It has been 4 years since GST came into force, yet there is no clarity with respect to certain major issues, one of which is availment of Input Tax Credit on Corporate Social responsibility.
After inception of GST, multiple advance rulings have been sought in respect of ITC on CSR expenditure but two have caught our eye as the rulings were passed in drastic contrast to each other.
In the advance ruling of M/s. Polycab Wires Private Limited in AAR – Kerala, Ruling No. KER/30/2019 dt. 02.03.2019, it was ruled that ITC shall not be available since the CSR expenditure was covered under Section 17(5)(h) of CGST Act 2017. It was observed by the Hon’ble AAR that such transactions were in nature of gift or free supply.
Whereas, in ruling of M/s. Dwarikesh Sugar Industries Limited in AAR – Uttar Pradesh, Ruling No. 52 dt. 22.01.2020, it was ruled that ITC in respect of CSR Expenditure was available as, such expenditure was incidental/ancillary to the business as the company is compulsorily required to undertake such activity.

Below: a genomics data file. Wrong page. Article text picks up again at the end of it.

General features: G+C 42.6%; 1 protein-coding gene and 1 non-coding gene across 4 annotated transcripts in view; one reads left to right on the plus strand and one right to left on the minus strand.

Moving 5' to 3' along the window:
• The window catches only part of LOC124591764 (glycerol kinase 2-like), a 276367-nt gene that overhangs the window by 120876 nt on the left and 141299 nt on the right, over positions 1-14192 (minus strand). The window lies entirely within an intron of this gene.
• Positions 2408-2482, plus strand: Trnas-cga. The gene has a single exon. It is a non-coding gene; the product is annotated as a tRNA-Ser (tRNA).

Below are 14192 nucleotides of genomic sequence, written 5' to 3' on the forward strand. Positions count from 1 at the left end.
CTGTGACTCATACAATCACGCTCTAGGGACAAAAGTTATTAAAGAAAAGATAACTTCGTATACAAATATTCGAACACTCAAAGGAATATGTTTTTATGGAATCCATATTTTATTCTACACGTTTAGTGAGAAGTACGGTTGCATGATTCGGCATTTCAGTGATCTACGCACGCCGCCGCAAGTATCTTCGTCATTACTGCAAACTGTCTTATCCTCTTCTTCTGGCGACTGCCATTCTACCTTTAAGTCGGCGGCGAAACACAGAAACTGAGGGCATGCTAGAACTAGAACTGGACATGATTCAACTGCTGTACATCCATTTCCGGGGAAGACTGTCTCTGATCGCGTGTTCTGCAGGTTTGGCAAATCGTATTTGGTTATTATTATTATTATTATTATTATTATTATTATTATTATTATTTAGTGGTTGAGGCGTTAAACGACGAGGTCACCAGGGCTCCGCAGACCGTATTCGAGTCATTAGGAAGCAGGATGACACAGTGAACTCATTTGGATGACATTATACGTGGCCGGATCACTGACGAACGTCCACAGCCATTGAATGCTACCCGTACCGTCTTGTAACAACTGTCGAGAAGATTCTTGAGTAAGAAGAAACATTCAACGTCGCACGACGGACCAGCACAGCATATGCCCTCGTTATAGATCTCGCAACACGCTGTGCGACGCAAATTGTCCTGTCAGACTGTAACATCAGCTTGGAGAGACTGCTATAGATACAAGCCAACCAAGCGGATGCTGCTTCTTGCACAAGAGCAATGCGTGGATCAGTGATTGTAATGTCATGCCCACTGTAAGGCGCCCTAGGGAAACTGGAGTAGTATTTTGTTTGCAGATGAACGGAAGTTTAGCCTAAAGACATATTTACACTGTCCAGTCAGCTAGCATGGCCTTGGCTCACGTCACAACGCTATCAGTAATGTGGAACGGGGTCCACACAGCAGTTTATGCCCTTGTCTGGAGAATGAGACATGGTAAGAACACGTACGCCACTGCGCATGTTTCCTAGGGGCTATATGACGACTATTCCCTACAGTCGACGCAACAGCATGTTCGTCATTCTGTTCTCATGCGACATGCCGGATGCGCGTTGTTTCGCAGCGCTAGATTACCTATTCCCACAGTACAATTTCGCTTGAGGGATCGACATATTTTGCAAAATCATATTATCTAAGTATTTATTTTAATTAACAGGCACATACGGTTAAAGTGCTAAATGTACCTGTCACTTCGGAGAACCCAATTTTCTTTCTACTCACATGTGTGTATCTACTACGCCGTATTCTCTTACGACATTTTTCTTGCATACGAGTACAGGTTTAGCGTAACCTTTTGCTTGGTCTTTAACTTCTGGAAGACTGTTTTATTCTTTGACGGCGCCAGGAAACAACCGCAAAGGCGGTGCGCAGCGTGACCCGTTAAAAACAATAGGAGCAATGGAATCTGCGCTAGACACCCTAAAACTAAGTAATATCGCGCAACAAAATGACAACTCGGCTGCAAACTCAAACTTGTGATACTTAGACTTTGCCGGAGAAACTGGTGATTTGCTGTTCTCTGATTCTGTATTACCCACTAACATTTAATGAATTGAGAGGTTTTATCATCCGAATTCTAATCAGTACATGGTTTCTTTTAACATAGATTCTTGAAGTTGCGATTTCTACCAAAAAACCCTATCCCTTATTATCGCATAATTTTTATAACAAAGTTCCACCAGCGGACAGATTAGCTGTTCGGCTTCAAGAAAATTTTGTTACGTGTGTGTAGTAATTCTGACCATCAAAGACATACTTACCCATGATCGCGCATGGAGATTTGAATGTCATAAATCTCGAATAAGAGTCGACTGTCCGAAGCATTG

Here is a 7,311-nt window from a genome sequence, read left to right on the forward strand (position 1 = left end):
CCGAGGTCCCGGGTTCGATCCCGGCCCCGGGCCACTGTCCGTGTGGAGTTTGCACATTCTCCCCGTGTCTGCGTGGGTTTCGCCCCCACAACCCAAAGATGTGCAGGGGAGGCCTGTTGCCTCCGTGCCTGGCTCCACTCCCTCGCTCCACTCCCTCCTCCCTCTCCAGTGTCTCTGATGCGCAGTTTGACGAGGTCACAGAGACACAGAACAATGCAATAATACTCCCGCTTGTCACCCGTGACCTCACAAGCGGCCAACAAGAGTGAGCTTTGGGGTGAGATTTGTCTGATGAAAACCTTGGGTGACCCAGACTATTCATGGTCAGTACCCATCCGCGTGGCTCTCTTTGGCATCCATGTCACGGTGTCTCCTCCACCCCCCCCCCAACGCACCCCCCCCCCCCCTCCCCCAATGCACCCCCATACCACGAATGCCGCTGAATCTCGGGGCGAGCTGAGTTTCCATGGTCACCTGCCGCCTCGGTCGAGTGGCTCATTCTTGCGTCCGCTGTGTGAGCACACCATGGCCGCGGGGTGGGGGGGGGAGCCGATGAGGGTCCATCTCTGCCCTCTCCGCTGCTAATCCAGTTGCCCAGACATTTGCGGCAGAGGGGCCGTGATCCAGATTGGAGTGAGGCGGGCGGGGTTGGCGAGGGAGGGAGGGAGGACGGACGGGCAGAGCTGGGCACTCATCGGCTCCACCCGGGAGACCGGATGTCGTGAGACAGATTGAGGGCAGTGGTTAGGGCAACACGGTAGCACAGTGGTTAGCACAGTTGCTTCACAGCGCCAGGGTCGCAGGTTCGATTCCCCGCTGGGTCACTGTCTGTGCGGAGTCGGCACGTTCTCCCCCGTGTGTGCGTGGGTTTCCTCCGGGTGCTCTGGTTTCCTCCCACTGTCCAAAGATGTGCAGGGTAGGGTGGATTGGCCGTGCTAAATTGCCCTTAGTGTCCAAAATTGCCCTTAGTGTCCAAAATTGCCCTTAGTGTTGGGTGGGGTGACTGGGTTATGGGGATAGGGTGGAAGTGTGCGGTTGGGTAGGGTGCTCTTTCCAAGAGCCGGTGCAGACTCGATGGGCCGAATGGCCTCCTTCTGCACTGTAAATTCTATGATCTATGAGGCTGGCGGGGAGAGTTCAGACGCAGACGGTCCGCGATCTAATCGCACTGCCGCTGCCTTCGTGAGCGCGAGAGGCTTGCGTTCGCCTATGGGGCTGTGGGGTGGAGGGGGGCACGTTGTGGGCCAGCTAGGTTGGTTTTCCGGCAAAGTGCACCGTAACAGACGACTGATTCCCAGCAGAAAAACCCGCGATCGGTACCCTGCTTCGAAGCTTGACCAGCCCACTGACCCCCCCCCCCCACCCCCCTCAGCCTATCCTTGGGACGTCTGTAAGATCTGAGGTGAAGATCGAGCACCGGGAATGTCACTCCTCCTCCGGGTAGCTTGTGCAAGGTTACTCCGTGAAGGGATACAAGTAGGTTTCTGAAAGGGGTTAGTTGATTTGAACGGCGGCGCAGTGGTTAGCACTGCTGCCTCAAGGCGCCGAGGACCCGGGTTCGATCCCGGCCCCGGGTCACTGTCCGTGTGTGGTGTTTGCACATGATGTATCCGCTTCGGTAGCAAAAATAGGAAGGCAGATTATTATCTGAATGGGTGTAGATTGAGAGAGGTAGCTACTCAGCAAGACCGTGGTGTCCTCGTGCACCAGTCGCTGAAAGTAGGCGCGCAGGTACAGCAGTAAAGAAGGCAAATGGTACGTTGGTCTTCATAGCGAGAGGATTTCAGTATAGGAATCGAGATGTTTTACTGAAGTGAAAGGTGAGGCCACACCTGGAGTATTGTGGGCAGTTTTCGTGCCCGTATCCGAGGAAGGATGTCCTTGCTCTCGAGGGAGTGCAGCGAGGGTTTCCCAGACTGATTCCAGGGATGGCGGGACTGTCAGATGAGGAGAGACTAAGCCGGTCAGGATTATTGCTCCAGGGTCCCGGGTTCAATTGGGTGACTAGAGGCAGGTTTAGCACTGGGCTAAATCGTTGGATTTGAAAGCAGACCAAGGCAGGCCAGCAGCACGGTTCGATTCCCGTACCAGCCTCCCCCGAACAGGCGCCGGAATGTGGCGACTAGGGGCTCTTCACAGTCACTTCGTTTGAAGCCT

After reading the brief of both the judgments, the question arises whether ITC is available on CSR Expenditure?
In order to answer the above question, we need to understand as to what is CSR?
Definition of CSR
There is no single universally accepted definition of Corporate Social Responsibility, but references can be taken from the World Bank CST which defines CSR as ‘the continuing commitment by business to contribute to economic development while meeting the quality of life in the work place and their family as well as of the community and society at large.’
Further, UNIDO elaborates it by saying that in this sense it is important to draw a distinction between CSR, which can be a strategic business management, and charity, sponsorship or philanthropy.
Applicability of CSR
Before enactment of Companies Act 2013, reference can be drawn to Office Memorandum dated 9th April 2010 (which superseded guidelines dated 29.11.1994), issued by DPE which had made CSR mandatory for Central PSE’s.
As per Sec 135 of Companies Act 2013,
(1) ‘Every company having
- net worth of rupees five hundred crore or more, or
- turnover of rupees one thousand crore or more, or
- a net profit of rupees five crore or more
during the immediately preceding financial year. Shall constitute a Corporate Social Responsibility Committee of the Board consisting of three or more directors, out of which at least one director shall be an independent director.’